Acadia to Move Experimental Pediatric Rett Syndrome Drug to Phase 3

Xconomy San Diego — 

Acadia Pharmaceuticals said it plans to advance a drug it licensed last year from Australia’s Neuren Pharmaceuticals into a late-stage trial following promising Phase 2 results of the potential Rett syndrome treatment.

San Diego-based Acadia (NASDAQ: ACAD) announced in August that it had licensed the drug, trofinetide, for development and commercialization in North America as a treatment for Rett syndrome and other indications, including Fragile X syndrome. Terms of the deal included a $10 million upfront payment to Neuren, up to $455 million more in potential milestone payments, and “double-digit percentage” royalties on any net sales.

The results of the trial in Rett syndrome, conducted by Neuren, were published Wednesday in Neurology, the American Academy of Neurology’s medical journal.

Rett syndrome is a neurological disorder typically recognized in infancy after about six months of apparently normally development. It almost exclusively affects girls. The resulting problems in brain function can impair the ability to speak, eat, and even breathe comfortably. According to the National Institutes of Health, the condition is estimated to affect between one in 10,000 to 22,000 girls in the US. While it’s a genetic disease, the mutation that causes Rett syndrome typically occurs randomly, not as a result of inheritance.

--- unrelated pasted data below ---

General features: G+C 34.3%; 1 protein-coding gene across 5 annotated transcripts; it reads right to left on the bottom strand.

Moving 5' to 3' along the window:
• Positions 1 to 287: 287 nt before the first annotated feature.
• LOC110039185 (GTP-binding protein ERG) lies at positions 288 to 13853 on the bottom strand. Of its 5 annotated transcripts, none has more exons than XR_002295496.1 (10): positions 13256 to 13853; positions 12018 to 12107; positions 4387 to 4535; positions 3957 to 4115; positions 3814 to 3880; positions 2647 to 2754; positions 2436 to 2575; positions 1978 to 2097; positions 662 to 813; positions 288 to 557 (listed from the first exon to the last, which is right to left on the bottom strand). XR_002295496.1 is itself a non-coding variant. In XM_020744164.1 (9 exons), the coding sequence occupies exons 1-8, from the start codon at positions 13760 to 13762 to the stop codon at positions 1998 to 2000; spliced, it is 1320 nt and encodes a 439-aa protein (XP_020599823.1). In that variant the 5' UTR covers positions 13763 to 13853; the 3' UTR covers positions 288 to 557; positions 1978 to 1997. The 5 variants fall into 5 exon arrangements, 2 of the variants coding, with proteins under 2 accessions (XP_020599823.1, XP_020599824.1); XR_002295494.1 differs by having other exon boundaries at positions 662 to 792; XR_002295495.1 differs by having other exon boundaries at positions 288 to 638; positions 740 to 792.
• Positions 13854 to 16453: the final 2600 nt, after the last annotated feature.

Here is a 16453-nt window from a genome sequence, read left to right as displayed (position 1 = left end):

The study evaluated the effect of the drug in 82 girls age 5 to 15 with the disease, at three dose levels. At the highest dose tested, the drug appeared to reduce symptoms, including social communication deficits, anxiety-like behavior, and mood dysregulation. The drug was well-tolerated at all dose levels.

Acadia said it plans to start a Phase 3 trial, which will evaluate the drug and a placebo in about 180 girls and women age 5 to 20, beginning in the second half of this year.

About three years ago, the FDA approved Acadia’s first commercialized drug, pimavanserin (Nuplazid), for hallucinations and delusions associated with Parkinson’s disease psychosis. Revenue from product sales in 2018 totaled $223.8 million, up nearly 80 percent compared to the year prior.

The company reported a net loss of about $245.3 million in 2018, about 15 percent less than its loss in 2017, according to its annual report. Acadia is headed by CEO Stephen Davis (pictured), who joined the company in 2014 as executive vice president, chief financial officer, and chief business officer, and was named chief executive in 2015.